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The backstory: Last year, it was reported that the UK and France were experiencing drug shortages, especially for paracetamol (an OTC painkiller) and amoxicillin (an antibiotic). With drug manufacturing done in different stages and sites all over the world, issues stemming from COVID, inflation from the war in Ukraine, higher energy costs and more have affected the supply chain. So the production process has hit a bottleneck.
More recently: Based on a survey of pharmaceutical groups in 29 European countries, almost a quarter said more than 600 drugs were in short supply, and 20% reported 200-300 drug shortages. Also, 75% said the shortages were worse this winter than the year before. For example, Italy is short on over 3,000 drugs. To minimize the issue, some countries, like Greece, Romania and Belgium, are limiting exporting drugs to keep domestic stocks up. But that could make things worse for neighboring countries.
The development: More shortages are likely if the prices of materials keep going up. This is because the price of generic drugs is regulated in the EU, so producers aren't really motivated to raise their output during a shortage if the price stays the same. In fact, according to Reuters, many firms aren't making enough money to justify making antibiotics at all. And now, doctors and pharmacists are calling on the European Commission to make legislation to prevent future drug shortages. They want more transparency when it comes to the European Medicines Agency (EMA), which has not called this ongoing shortage a "major event," and the creation of a shortage monitoring platform based on shared data.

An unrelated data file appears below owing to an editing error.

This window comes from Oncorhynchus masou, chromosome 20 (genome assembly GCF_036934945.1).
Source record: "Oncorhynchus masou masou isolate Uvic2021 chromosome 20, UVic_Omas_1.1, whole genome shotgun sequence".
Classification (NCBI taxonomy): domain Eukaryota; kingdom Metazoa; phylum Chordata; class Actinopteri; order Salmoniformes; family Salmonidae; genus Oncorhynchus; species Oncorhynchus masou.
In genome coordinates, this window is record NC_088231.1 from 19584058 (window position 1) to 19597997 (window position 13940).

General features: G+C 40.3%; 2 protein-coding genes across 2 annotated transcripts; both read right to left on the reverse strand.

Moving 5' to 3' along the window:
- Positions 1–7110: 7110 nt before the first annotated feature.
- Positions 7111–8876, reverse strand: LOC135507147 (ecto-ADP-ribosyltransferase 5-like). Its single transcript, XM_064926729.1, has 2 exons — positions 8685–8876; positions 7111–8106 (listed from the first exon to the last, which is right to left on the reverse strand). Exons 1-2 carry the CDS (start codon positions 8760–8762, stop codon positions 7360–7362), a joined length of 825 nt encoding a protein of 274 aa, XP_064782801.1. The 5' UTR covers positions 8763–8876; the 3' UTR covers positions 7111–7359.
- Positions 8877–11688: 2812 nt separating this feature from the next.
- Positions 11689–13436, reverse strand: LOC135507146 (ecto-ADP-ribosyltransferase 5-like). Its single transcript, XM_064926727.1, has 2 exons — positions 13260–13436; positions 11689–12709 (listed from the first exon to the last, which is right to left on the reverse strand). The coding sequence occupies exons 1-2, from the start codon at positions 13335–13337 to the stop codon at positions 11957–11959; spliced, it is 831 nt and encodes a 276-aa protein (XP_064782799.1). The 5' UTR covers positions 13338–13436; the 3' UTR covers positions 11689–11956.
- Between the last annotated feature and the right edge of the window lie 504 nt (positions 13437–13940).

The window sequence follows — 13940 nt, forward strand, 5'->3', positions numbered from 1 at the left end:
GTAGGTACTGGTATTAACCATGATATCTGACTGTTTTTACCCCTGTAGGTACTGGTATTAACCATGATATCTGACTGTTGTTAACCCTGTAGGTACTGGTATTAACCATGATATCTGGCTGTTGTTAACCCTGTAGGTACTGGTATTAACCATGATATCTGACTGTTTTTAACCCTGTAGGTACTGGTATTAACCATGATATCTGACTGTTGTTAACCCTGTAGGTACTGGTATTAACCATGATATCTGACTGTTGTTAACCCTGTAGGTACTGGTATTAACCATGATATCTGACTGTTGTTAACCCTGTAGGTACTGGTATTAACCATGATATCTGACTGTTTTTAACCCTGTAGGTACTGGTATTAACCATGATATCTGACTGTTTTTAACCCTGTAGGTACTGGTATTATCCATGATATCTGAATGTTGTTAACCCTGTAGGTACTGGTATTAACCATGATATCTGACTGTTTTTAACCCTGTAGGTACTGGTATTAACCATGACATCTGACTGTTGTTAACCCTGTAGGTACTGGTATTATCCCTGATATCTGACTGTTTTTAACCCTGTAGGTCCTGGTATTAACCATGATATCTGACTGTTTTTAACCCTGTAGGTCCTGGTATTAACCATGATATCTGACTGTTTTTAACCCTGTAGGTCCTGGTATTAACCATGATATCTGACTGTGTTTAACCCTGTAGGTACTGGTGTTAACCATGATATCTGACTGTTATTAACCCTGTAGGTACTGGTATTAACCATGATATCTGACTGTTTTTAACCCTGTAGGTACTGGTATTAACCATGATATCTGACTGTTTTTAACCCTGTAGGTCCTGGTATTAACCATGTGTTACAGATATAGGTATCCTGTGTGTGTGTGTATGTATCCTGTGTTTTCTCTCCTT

"The situation has been very bad over the years in all countries, and affecting all types of medicines," said Ilaria Passarani, Secretary General of the Pharmaceutical Group of the European Union representing community pharmacists. "For the past seven, eight years, we have seen the problem increase."
"You get what you pay for. With price being the decisive criterion in tenders, you are sending a message that security of supply, quality and environmental standards are less important," said Thomas Cueni, director general of the International Federation of Pharmaceutical Manufacturers and Associations.
"I think it will sort itself out, but that depends on the peak of infections," said Adrian van den Hoven, director general of the generics medicines lobby Medicines for Europe. "If we have reached the peak, supply will catch up quickly. If not, probably not a good scenario."
"We cannot keep this capped pricing when all of our production, logistics and regulatory compliance costs are increasing at double digits or more," said van den Hoven.